Thanks Feministing for best hashtag of the day on Twitter.
My favourite: If you’re raped, say “I’m a good girl.” Since “good girls” never get raped, the rapist will vanish in a puff of logic. #safetytipsforladies
The eternally fabulous Helen Mirren caused a stir at last night’s Empire Awards when she noted that director Sam Mendes cited only men when naming his inspirations. Mendes made a speech upon receiving his “Empire Inspiration” award (apparently that’s a thing) in which he discussed filmmakers who have inspired him through his career, but all the filmmakers he mentioned were male. When collecting her own award (for “Empire Legend” – apparently that’s also a thing), Mirren remarked:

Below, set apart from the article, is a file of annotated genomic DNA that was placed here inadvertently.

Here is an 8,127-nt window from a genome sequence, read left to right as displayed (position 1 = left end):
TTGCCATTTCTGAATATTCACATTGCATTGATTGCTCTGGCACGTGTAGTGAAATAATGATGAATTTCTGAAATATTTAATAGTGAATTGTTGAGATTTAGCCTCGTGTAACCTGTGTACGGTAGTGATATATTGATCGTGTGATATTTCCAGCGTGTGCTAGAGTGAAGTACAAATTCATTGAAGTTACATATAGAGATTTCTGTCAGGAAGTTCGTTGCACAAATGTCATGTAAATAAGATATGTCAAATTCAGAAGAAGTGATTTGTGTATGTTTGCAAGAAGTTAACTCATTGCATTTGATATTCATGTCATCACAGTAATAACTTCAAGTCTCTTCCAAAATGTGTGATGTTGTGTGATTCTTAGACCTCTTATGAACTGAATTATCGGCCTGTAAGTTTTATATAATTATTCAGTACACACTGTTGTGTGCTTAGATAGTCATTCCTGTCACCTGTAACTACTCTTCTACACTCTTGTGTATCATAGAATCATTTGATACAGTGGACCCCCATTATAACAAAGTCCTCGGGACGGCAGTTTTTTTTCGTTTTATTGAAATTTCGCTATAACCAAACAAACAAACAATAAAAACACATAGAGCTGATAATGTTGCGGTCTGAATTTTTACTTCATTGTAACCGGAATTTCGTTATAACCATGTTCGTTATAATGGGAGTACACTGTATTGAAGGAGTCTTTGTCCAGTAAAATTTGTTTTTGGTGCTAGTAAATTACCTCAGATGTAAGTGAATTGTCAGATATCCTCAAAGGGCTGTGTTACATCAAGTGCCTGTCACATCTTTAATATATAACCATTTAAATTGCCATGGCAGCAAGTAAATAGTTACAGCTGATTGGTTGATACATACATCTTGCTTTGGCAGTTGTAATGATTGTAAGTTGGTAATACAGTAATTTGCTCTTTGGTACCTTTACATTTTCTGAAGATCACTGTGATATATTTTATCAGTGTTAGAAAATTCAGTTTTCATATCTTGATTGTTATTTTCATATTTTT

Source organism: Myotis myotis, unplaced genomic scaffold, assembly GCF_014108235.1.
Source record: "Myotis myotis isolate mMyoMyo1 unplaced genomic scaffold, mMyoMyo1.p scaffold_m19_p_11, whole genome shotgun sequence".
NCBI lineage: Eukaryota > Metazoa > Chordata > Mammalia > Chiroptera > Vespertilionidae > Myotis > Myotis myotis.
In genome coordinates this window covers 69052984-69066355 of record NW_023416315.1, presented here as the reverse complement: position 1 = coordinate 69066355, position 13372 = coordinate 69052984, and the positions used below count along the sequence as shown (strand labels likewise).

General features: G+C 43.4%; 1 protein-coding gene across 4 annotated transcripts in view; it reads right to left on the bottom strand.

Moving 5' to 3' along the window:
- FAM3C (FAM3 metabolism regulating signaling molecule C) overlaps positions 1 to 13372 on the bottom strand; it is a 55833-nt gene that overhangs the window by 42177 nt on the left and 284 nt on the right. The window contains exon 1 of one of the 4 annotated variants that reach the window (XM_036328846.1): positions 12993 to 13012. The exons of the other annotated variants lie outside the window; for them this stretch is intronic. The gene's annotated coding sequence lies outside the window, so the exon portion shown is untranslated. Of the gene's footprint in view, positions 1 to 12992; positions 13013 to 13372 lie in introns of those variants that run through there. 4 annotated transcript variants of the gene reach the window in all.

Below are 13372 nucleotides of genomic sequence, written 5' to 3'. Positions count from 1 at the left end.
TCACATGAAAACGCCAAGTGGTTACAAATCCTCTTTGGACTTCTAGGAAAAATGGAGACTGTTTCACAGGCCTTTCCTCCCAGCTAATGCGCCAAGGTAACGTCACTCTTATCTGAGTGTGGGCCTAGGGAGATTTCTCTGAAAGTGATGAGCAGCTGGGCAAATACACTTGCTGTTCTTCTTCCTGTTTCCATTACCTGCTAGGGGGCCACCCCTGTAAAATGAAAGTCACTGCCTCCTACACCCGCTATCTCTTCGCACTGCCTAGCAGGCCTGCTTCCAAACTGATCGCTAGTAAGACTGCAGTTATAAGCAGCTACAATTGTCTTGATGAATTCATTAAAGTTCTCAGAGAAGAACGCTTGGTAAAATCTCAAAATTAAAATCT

I don’t want to unduly pick on Sam Mendes, but when he spoke about his inspirations earlier this evening, I’m afraid not a single one of the people he mentioned was a woman. Hopefully in five or 10 years, when Sam’s successor is collecting their Inspiration award, the list will be slightly more balanced in terms of its sexual make-up. In the meantime, this one is for the girls.
In addition to being intrinsically awesome, I take it that this is proof that Helen Mirren tacitly endorses our Gendered Conference Campaign, right? RIGHT???
CFP: Slavery and Emancipation goo.gl/Ha4Cj
Wednesday 4th September – Friday 6th September
MANCEPT Workshops in Political Theory 2013 goo.gl/E58yS
Historically, the institution of slavery was the focus of a great deal of philosophical research. Aristotle, Kant, Hegel, Mill, Wollstonecraft, Bentham, Locke, Rousseau, Paine, Wilberforce, Grotius, Pufendorf, Nietzsche, Marx, and many others, considered such topics as the definition of slavery, the rightness or wrongness of slavery, which sorts of people could or should be enslaved, and whether (and if so, when) they should be emancipated.